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DEC announces streamlined demolition process for Sandy-damaged homes

Homes along Bayview Avenue West in Lindenhurst, seen

Homes along Bayview Avenue West in Lindenhurst, seen on Nov. 1, 2012, were destroyed by superstorm Sandy. Photo Credit: Newsday / Thomas A. Ferrara

The New York State Department of Environmental Conservation this week announced a new permitting process that allows the state to more easily demolish certain superstorm Sandy-damaged homes.

The streamlined permit applies to areas within 100 feet of freshwater wetlands, which are regulated by the DEC.

The state plans to purchase contiguous properties, demolish homes and return the lots to a natural state to serve as storm buffers.

"This permitting will allow the NY Rising buyout program to proceed as quickly as possible so the land can be returned to nature," said Barbara Brancaccio, a spokeswoman for the state Office of Storm Recovery.

Brancaccio would not say where the homes the state is eyeing are located, but documents show they are chiefly on Suffolk County's South Shore.

To date, the state has received 144 applications from homeowners wanting to participate in the enhanced buyout plan, under which the NY Rising Housing Recovery Program would purchase the properties at their pre-superstorm Sandy value, in addition to other incentives.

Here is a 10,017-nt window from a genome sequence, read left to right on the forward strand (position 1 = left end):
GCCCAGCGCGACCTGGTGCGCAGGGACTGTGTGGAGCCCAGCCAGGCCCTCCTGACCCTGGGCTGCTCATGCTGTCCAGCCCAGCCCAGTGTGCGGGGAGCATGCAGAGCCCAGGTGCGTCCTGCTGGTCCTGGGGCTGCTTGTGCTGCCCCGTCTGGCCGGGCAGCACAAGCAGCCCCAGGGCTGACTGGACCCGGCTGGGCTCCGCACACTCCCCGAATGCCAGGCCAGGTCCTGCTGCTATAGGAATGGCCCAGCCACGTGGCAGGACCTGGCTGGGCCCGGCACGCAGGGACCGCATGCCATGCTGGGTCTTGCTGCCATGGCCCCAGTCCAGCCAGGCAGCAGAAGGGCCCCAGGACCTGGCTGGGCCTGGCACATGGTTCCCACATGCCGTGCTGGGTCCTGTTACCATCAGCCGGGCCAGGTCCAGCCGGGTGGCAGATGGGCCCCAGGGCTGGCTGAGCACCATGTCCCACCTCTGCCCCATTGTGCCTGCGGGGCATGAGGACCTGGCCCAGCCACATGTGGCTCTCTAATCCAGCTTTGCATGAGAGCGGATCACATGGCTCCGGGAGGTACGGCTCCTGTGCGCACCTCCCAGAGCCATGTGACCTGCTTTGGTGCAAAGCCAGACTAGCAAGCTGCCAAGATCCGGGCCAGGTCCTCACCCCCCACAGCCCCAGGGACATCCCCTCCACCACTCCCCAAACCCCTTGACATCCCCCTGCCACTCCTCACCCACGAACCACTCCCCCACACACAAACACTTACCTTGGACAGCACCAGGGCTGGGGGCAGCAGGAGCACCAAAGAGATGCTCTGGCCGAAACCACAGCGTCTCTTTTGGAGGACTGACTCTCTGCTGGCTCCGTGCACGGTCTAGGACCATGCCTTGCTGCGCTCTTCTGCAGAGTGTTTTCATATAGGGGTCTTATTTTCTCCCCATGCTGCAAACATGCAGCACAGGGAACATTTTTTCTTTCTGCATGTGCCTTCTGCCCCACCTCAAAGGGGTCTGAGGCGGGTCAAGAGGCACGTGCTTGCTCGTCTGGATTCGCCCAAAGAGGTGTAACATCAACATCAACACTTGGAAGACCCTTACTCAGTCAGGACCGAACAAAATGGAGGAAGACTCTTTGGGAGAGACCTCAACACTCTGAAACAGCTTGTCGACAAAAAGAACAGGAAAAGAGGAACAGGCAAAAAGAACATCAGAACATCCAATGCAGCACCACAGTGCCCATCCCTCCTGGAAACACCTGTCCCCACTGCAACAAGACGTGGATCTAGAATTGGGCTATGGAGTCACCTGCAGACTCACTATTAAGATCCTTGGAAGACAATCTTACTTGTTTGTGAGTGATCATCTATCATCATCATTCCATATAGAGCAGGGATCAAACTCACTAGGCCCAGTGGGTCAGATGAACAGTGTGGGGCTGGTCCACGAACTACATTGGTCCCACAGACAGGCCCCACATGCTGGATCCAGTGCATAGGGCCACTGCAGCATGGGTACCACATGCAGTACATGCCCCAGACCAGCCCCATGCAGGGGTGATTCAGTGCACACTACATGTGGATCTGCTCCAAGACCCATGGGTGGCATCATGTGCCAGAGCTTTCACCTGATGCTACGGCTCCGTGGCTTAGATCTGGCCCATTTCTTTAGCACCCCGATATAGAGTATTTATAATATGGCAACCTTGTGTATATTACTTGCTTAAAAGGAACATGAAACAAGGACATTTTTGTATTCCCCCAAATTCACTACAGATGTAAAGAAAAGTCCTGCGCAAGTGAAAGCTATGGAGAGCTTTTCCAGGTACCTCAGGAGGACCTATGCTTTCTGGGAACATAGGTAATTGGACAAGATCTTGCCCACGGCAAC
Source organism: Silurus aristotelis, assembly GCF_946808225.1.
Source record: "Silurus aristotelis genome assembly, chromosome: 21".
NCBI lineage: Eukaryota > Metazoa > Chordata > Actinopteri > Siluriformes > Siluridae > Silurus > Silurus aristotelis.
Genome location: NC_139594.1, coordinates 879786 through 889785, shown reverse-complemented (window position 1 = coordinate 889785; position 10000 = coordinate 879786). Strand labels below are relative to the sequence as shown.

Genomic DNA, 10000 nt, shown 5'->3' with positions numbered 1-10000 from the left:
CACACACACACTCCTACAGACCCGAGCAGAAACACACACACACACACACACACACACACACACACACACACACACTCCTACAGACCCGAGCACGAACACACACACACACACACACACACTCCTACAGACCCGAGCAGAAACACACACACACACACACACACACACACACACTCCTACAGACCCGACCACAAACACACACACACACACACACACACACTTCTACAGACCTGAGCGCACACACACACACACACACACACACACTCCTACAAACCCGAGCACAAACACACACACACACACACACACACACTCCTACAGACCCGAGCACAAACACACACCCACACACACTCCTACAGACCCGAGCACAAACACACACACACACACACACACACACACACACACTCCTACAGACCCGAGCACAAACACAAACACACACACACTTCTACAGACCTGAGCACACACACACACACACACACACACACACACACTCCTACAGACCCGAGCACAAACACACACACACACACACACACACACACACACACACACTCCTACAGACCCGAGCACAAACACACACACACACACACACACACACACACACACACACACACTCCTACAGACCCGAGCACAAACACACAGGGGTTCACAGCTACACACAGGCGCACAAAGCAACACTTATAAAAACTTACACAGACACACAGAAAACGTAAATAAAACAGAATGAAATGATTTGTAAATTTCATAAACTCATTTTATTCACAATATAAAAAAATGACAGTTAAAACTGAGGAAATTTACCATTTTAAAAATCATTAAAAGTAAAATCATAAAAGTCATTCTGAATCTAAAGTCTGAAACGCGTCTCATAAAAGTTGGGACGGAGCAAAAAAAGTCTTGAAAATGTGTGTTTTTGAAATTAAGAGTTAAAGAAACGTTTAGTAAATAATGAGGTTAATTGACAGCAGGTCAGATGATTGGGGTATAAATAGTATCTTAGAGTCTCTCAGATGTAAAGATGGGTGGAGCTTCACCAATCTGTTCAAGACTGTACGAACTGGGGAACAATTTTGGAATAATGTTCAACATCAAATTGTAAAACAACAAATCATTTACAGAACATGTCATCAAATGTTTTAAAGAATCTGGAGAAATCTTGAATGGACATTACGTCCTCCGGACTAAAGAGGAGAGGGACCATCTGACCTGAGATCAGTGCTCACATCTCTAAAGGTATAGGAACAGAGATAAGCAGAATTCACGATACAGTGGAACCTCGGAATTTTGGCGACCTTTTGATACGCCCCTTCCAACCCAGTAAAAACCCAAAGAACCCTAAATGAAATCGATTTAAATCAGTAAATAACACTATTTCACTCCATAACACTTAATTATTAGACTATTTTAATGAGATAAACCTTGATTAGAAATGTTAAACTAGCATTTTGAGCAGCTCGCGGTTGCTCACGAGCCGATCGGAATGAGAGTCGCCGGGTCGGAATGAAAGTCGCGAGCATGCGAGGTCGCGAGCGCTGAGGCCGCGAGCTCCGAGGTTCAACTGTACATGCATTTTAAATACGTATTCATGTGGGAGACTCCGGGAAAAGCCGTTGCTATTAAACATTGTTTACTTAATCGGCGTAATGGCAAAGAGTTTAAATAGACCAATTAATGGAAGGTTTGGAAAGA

The state has so far made offers to purchase 109 of those homes, Brancaccio said.

None of the transactions have closed yet.

Homeowners in the designated areas have until April 11 to apply for the buyout program, she said.

The state plans to turn over the properties to municipalities or nonprofits to be used as parkland or natural space once they're free of structures.

The open space would reduce the effects of future flooding by weakening flood flows, thereby protecting nearby structures during severe storms, according to the DEC.

The new process eliminates any publication requirements, according to the DEC. The agency said it will be able to issue decisions on permits in days rather than weeks.

Only New York State Housing and Community Renewal can apply for the expedited permit, officials said.

The DEC said in a statement that the new permit relies on "predefined construction standards" and "best management practices," and requires that materials from the demolition be removed from the site and that the property be graded and seeded.

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